George Yancopoulos

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George D. Yancopoulos, M.D., Ph.D. (born 1959) is an American biomedical scientist who is the co-founder, President and Chief Scientific Officer of Regeneron Pharmaceuticals, Inc..[1]

Yancopoulos is the holder of more than 100 patents.[2] He is a principal inventor and developer of Regeneron's six FDA-approved medicines, as well as of Regeneron's foundational technologies for target and drug development, such as its proprietary TRAP technology, and the VelociGene and VelocImmune antibody technologies.[3][4]

Early life and education[edit]

He spent his early childhood in Woodside, New York. As a student at the Bronx High School of Science, Yancopoulos was a top winner of the 1976 Westinghouse Science Talent Search. Intel and then Regeneron later assumed the title sponsorship for the Science Talent Search.[5]

After graduating as valedictorian of both the Bronx High School of Science and Columbia College, Yancopoulos received his MD and PhD degrees in 1987 from Columbia University's College of Physicians & Surgeons. He then worked in the field of molecular immunology at Columbia University with Dr. Fred Alt, for which he received the Lucille P. Markey Scholar Award.[6]

He currently resides in Yorktown Heights[7]

Scientific career[edit]

Based on his scientific publications, he was elected to both the National Academy of Sciences[6] and the American Academy of Arts and Sciences in 2004. According to a study by the Institute for Scientific Information, he was the eleventh most highly cited scientist in the world during the 1990s, and the only scientist from the biotechnology industry on the list.[8]

Yancopoulos has cloned novel families of growth factors, including ephrins/Ephs and angiopoietins, and elucidated the basis of how many receptors work.[9] His work has included study of how nerves regenerate[6] and how muscles connect to nerves.[10]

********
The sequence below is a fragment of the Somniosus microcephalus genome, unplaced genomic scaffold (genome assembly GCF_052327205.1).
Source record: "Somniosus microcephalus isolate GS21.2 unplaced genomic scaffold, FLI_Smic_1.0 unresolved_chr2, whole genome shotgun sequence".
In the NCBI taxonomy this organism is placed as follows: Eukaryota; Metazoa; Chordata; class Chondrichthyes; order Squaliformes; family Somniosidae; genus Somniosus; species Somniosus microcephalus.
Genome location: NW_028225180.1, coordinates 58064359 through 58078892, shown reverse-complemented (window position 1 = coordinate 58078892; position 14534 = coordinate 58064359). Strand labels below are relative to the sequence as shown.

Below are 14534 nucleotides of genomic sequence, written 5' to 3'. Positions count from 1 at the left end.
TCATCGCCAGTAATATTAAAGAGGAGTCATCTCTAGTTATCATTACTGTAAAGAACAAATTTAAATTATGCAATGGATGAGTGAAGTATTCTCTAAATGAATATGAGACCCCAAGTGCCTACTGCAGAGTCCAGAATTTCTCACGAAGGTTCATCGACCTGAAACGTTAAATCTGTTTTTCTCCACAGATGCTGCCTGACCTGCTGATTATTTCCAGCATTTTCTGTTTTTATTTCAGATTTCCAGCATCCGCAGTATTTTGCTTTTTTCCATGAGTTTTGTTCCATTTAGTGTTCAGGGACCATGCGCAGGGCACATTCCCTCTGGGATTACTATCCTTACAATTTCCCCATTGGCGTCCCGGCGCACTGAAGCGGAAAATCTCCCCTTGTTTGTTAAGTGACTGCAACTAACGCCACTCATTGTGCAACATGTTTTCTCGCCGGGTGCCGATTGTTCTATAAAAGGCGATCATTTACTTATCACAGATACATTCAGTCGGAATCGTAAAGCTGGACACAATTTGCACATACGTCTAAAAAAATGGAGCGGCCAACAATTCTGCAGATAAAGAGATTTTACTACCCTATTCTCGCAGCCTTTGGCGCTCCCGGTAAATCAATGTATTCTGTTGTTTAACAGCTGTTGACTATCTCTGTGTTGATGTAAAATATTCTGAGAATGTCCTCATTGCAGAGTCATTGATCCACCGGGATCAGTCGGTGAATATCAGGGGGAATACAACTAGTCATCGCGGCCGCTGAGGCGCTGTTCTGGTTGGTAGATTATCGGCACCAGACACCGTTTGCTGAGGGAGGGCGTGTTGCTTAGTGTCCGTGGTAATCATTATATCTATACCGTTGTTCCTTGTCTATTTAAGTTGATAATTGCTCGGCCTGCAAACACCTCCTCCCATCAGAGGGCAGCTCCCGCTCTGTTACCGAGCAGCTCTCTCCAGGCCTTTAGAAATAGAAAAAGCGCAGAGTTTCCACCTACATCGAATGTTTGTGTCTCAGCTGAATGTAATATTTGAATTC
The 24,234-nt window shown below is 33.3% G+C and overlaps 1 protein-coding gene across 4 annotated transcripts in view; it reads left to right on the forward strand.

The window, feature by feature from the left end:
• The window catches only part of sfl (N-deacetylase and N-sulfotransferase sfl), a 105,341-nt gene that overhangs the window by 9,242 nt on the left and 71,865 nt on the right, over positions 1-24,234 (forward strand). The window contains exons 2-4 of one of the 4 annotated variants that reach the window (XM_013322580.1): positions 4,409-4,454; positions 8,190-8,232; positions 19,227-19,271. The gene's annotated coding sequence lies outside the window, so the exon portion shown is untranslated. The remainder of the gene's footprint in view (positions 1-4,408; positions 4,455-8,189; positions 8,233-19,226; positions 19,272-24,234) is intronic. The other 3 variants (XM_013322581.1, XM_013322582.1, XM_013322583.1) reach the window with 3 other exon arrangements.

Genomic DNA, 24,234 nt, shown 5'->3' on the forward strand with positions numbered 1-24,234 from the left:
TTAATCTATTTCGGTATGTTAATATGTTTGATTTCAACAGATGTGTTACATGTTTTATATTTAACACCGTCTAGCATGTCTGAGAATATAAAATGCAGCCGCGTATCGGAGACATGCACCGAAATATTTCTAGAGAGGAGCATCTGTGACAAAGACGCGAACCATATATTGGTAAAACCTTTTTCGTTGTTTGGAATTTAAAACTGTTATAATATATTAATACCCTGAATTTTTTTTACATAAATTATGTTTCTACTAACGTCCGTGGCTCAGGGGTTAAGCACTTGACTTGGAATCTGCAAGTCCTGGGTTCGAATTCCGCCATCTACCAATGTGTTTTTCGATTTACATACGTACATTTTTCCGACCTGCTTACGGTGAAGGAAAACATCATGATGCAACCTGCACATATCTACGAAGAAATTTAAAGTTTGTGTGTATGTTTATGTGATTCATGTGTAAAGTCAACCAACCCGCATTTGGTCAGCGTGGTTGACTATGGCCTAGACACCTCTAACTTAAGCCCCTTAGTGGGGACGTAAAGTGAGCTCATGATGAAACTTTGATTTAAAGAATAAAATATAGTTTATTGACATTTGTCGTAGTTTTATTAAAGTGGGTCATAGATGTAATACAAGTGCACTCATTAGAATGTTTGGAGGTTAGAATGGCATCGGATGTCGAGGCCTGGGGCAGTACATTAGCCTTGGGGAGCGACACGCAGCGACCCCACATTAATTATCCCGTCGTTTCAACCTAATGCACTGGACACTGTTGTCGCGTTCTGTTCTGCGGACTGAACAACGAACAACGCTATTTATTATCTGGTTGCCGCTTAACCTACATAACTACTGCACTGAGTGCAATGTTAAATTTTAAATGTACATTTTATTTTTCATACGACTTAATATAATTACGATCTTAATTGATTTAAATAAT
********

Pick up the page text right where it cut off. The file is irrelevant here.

In 1985, along with his mentor Dr. Fred Alt, he was the first to propose making mouse models with genetically human immune systems ("Humab mice").[11] This research led to Yancopoulos developing "the most valuable mouse ever made," bred to have immune systems that respond just as a human's would, so that it can be used for testing how the human body might react to various pharmaceuticals and other substances.[6]

Much of Yancopoulos and Alt's work in immunology including common recombination, accessibility control of recombination and scanning or tracking of recombinant action, has been recently validated.[12]


Yancopoulos left academia in 1989 to become the founding scientist and Chief Scientific Officer of Regeneron with Founder and Chief Executive Officer Leonard Schleifer, M.D., Ph.D. In 2016, Yancopoulos was also named President of the company.[13]

Yancopoulos plays an active role in Regeneron's STEM (Science, Technology, Engineering and Math) Education commitments, including the Regeneron Science Talent Search, the nation's oldest high school science and math competition.[14]

In 2014, Yancopoulos led the launch of the Regeneron Genetics Center, a major initiative in human genetic research that has sequenced exomes from over 300,000 people as of June 2018.[15][16]

Forbes magazine states Yancopoulos' financial stake in Regeneron has made him a billionaire. He is the first research and development chief in the pharmaceutical industry to become a billionaire.[17]

Boards and awards[edit]

Yancopoulos won a NY/NJ CEO Lifetime Achievement Award in 2012.[18]

Yancopoulos has been awarded Columbia University's Stevens Triennial Prize for Research and its University Medal of Excellence for Distinguished Achievement.[19]

In 2016, Leonard Schleifer and George Yancopoulos were named the Ernst & Young Entrepreneurs of the Year 2016 National Award Winners in life sciences.[20]

The George D. Yancopoulos Young Scientist Award is given at the Westchester Science & Engineering Fair.[21]

He was inducted into the Bronx Science Hall of Fame in 2017.[22]

Key Papers[edit]

  • Yancopoulos GD, Alt FW (February 1985). "Developmentally controlled and tissue-specific expression of unrearranged VH gene segments". Cell. 40 (2): 271–81. doi:10.1016/0092-8674(85)90141-2. PMID 2578321.
  • Yancopoulos GD, Blackwell TK, Suh H, Hood L, Alt FW (January 1986). "Introduced T cell receptor variable region gene segments recombine in pre-B cells: evidence that B and T cells use a common recombinase". Cell. 44 (2): 251–9. doi:10.1016/0092-8674(86)90759-2. PMID 3484682.
  • Maisonpierre PC, Belluscio L, Squinto S, et al. (March 1990). "Neurotrophin-3: a neurotrophic factor related to NGF and BDNF". Science. 247 (4949 Pt 1): 1446–51. doi:10.1126/science.2321006. PMID 2321006.
  • Boulton TG, Nye SH, Robbins DJ, et al. (May 1991). "ERKs: a family of protein-serine/threonine kinases that are activated and tyrosine phosphorylated in response to insulin and NGF". Cell. 65 (4): 663–75. doi:10.1016/0092-8674(91)90098-J. PMID 2032290.
  • Glass DJ, Nye SH, Hantzopoulos P, et al. (July 1991). "TrkB mediates BDNF/NT-3-dependent survival and proliferation in fibroblasts lacking the low affinity NGF receptor". Cell. 66 (2): 405–13. doi:10.1016/0092-8674(91)90629-D. PMID 1649703.
  • Davis S, Aldrich TH, Valenzuela DM, et al. (July 1991). "The receptor for ciliary neurotrophic factor". Science. 253 (5015): 59–63. doi:10.1126/science.1648265. PMID 1648265.